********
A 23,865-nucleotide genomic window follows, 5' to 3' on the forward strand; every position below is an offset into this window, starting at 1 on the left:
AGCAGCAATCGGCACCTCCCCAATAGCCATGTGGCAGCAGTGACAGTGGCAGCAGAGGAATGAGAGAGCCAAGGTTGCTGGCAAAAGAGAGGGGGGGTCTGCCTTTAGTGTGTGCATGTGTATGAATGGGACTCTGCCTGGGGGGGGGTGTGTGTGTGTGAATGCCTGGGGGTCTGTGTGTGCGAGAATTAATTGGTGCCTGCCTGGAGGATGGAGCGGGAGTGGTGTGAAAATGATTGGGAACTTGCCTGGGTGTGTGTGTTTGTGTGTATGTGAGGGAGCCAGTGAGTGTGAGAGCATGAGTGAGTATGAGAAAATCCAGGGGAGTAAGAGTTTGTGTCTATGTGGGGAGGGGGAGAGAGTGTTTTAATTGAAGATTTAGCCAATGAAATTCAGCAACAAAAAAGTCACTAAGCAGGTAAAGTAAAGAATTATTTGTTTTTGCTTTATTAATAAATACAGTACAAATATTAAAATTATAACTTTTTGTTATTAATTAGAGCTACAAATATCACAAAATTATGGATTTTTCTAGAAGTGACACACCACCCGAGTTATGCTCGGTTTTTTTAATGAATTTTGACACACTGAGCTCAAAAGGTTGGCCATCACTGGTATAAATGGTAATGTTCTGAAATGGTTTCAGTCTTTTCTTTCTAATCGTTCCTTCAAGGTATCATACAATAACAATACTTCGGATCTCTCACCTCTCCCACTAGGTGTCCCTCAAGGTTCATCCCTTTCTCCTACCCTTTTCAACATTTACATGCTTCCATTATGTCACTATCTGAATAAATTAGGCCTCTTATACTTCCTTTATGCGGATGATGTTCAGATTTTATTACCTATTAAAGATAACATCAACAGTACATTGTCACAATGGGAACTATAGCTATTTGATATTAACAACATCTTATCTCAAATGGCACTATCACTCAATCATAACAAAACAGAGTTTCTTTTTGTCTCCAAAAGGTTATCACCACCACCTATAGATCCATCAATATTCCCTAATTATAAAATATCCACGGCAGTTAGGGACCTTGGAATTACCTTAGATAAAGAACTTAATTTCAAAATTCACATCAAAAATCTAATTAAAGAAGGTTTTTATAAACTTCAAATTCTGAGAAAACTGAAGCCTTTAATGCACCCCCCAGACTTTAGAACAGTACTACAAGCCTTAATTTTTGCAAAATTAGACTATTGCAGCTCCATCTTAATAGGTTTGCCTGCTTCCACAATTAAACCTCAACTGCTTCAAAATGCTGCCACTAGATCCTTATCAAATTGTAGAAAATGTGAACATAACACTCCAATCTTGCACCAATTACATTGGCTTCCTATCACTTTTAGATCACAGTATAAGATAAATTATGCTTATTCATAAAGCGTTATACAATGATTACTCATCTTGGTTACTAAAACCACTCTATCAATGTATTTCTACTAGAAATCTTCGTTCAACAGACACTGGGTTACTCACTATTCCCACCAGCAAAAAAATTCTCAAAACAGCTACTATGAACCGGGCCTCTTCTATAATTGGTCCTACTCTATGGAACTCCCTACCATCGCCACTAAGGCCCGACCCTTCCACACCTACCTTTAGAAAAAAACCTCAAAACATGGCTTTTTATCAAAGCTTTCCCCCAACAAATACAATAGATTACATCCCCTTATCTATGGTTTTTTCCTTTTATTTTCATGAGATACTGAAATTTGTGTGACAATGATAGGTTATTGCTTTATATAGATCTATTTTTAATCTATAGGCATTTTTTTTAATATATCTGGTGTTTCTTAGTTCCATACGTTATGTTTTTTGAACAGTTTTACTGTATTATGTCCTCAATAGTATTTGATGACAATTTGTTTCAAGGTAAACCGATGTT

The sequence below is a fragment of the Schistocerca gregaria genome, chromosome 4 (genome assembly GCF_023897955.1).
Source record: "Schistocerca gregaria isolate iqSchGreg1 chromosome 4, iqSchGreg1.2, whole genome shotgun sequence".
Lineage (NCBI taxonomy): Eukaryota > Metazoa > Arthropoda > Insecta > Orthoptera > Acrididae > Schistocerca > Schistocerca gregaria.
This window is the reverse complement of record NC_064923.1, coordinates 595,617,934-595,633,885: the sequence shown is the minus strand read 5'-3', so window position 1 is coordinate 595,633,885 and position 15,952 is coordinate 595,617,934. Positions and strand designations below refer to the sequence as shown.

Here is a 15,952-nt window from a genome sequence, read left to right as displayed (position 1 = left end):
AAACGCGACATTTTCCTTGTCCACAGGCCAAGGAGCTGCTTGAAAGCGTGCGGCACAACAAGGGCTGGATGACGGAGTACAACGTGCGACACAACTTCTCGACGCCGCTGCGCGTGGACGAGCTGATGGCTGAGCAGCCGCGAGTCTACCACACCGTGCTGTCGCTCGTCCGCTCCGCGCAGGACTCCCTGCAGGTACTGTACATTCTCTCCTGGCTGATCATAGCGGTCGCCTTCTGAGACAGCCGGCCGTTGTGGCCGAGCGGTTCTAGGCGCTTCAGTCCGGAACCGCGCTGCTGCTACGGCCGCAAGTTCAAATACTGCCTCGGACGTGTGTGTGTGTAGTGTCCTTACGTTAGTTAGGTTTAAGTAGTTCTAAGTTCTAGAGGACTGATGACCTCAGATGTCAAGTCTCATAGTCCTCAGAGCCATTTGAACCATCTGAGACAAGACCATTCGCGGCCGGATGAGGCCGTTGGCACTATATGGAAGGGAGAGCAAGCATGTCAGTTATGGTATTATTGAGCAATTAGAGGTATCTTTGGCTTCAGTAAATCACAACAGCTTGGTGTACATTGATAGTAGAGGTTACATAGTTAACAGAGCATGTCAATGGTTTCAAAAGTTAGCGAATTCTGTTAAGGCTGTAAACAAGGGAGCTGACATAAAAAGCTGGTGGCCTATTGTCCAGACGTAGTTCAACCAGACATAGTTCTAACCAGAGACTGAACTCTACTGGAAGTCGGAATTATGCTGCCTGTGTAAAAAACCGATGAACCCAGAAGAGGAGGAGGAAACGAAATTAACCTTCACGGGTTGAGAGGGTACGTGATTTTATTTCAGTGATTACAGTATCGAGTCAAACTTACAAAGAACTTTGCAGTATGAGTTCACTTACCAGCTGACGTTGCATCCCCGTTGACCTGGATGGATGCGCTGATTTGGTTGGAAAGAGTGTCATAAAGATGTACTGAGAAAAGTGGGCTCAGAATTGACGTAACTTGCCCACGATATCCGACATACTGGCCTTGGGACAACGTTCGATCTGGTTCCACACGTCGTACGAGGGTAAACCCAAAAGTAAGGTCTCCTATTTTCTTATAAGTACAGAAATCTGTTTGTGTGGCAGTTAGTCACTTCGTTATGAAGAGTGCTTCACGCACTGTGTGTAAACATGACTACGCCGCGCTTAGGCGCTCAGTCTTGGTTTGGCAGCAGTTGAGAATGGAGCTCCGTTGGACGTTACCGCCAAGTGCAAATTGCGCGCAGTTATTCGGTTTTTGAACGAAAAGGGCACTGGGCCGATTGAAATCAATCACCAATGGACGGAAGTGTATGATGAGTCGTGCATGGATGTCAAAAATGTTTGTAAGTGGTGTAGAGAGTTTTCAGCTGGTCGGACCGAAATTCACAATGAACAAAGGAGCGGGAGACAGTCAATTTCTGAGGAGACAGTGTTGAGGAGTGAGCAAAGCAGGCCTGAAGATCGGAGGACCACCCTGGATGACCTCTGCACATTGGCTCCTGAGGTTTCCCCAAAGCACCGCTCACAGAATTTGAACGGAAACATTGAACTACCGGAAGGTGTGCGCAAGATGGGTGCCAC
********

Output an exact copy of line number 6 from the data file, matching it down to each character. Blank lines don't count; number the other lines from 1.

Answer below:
This window is the reverse complement of record NC_064923.1, coordinates 595,617,934-595,633,885: the sequence shown is the minus strand read 5'-3', so window position 1 is coordinate 595,633,885 and position 15,952 is coordinate 595,617,934. Positions and strand designations below refer to the sequence as shown.